A flier attempting to tie mayoral challenger Sandy Stimpson to racial atrocities of the Civil Rights Movement was distributed at a predominantly African-American church service Sunday morning and has quickly become the talk of the town with just two weeks left in the hotly contested election.
The flier was placed inside the Big Zion AME Church’s bulletin and then distributed on the street according to multiple sources. Tony Alexander, who claims to be the only white member of the church on South Bayou Street, said he received the flier. He also said the church’s pastor, the Rev. C. Vance Parker, had no knowledge the racially charged flier was being handed out at his church.
“I opened my bulletin Sunday morning and (the flier) was inserted in it,” Alexander said. “I would like everyone to know the pastor is new and does not convey what the flier is about. This is not his heart or his spirit. This isn’t the spirit or heart of the whole church. This came from some old members and we don’t have a name yet, but we will.”
By mid-morning Monday, the flier was being posted to websites and emailed across the city. Lagniappe received several emails from readers shocked and dismayed by what they viewed as a racially motivated attack on Stimpson. (mayoral debris copy).
While the flier goes after Stimpson politically, its most shocking part is a photo evoking an image from another Alabama city’s dark past. The flier, which does not have any group or affiliation listed on it, includes a famous photo taken by Bill Hudson for the New York Times that shows a Parker High School student being attacked by dogs in Birmingham in May 1963 during the Civil Rights Movement.
Next to the photo it says, “This is the price some paid for progress.” Mobile was actually free from many such clashes during the Civil Rights Movement.
When contacted about the flier, Mayor Sam Jones’ office had no comment. Steve Raby, Jones’ campaign consultant, said the mayor had nothing to do with distribution of the flier.
The flier also attempts to make more racial hay of Stimpson’s alleged involvement in Mardi Gras associations.
“He let his true color show through,” it reads, then quotes a Mobile Press Register article written about the Lagniappe-Mod Mobilian sponsored forum, which Jones was invited to attend, but declined.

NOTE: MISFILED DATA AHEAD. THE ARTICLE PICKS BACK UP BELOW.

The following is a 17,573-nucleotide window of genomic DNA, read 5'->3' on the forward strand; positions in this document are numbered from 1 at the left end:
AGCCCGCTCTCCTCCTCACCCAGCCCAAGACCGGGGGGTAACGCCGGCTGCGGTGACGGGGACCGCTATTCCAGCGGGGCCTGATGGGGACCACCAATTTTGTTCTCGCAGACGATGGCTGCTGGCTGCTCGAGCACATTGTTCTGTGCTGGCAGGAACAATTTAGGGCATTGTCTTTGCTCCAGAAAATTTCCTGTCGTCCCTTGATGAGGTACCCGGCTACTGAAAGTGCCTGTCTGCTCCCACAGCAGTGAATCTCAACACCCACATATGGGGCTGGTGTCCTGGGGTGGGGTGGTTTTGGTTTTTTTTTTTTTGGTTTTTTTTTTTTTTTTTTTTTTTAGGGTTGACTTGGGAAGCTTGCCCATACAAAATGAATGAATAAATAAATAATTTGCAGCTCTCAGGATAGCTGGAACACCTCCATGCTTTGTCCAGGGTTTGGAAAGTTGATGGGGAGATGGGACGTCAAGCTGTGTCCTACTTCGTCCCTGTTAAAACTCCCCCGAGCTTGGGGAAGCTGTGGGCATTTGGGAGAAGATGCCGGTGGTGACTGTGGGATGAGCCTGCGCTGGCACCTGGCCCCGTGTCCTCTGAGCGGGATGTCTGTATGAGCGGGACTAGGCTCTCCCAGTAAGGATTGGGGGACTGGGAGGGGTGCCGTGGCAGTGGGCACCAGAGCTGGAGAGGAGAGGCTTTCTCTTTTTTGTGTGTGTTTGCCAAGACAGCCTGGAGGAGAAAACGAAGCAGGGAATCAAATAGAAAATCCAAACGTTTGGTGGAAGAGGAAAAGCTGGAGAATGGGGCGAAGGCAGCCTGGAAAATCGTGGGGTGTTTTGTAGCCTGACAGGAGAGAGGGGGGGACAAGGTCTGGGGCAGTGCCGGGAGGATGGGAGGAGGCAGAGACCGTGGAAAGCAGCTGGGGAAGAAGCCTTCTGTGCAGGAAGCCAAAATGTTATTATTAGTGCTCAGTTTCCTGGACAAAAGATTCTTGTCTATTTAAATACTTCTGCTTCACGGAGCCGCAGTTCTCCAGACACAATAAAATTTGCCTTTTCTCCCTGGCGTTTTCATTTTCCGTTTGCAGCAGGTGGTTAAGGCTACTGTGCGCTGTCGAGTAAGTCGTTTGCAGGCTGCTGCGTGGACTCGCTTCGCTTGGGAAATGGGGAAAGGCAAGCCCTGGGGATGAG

“In perhaps the most awkward moment of the forum, Stimpson declined to directly answer whether he belongs to a ‘racially segregated’ Mardi Gras society, and whether he would give up his membership with an organization that practiced in segregation,” the article stated.
During the July 30 forum Mod Mobilian columnist Danielle Juzan asked the candidate if he belonged to a “racially segregated” Mardi Gras organization and if he would quit it if elected. Stimpson elaborated on his theme of “One Mobile,” but did not directly answer her question. Affiliation with Mardi Gras associations is traditionally a secret.
“The One Mobile slogan has to do with reaching out to everybody no matter where you live geographically, no matter what race you are or what gender you are or what age you are,” he said during the forum. “To do that, we must bring One Mobile together; follow a vision to be the safest and most business friendly in the city of America.”
The flier, however, also takes umbrage with Stimpson’s slogan of “One Mobile.”
“Stimpson (sic) slogan, ‘one Mobile’ should be ‘OLD MOBILE,’” it states. “We cannot let big money take us back.”
The flier also mentions Stimpson’s alleged campaign contributions, claiming he gave $12,000 to Republicans running for president in 2012, which the flier states was “money to defeat President Obama. It also says since 1992, Stimpson has donated more than $150,000 to Republican members of the Senate and Congress that “have fought to kill President Obama’s agenda.”
Obama has been in office since Jan. 20, 2009.
Stimpson said in a comment via email that the campaign should be about Mobile and not have something to take away from making Mobile better.
“It saddens me deeply that this has distracted us from talking about issues that affect city business,” he said.
Stimpson then offered some of the ways he and his wife, Jean, have helped the community.
“If we want to discuss my record, lets tell more of the story. Jean and I have been blessed and we have been giving back in an effort to improve our community and the lives of its citizens for 35 years,” he said. “We have personally contributed more than $100,000 to Prichard Preparatory School and helped raise nearly a $1 million in the past two years alone.
“Over the last five years, we have privately given more than $600,000 to churches and community outreach groups such as Wilmer Hall, Wings of Life, Boys & Girls Club, Drug Education Council, Waterfront Rescue Mission and the Child Advocacy Center. Groups that support all of Mobile.
“And we have raised more than $6 million for the Boys & Girls Club and $200,000 for the Mobile County Public School System in recent years.”
Stimpson reiterated his vision for the city is for everyone to come together for Mobile and called on the mayor to address only the issues in the final days of the campaign.
“My campaign has always been about the future of our city for ‘One Mobile.’ We’ll continue to talk about the issues that matter to all Mobilians — public safety, improved quality of life, jobs, education and economic development.
Politicians have slogans. ‘One Mobile’ is the way I’ve lived my life,” he said.
“I call on the mayor to join me in a pledge to keep this campaign about the issues and not let personal attacks distract us from talking about what will make Mobile stronger.”
The municipal elections are Aug. 27.
Updated to include the comments of Sandy Stimpson.
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